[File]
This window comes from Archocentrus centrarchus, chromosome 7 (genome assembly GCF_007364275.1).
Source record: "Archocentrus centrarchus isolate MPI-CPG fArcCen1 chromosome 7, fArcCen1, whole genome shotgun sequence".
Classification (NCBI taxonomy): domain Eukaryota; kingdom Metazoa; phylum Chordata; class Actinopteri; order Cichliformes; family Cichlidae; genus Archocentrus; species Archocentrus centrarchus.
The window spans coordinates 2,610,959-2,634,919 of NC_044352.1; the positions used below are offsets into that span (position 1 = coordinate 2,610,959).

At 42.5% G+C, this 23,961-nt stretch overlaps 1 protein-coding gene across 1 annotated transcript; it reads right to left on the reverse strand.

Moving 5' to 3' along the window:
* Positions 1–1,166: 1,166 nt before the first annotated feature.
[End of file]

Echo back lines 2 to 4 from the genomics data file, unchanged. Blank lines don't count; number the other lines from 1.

Source record: "Archocentrus centrarchus isolate MPI-CPG fArcCen1 chromosome 7, fArcCen1, whole genome shotgun sequence".
Classification (NCBI taxonomy): domain Eukaryota; kingdom Metazoa; phylum Chordata; class Actinopteri; order Cichliformes; family Cichlidae; genus Archocentrus; species Archocentrus centrarchus.
The window spans coordinates 2,610,959-2,634,919 of NC_044352.1; the positions used below are offsets into that span (position 1 = coordinate 2,610,959).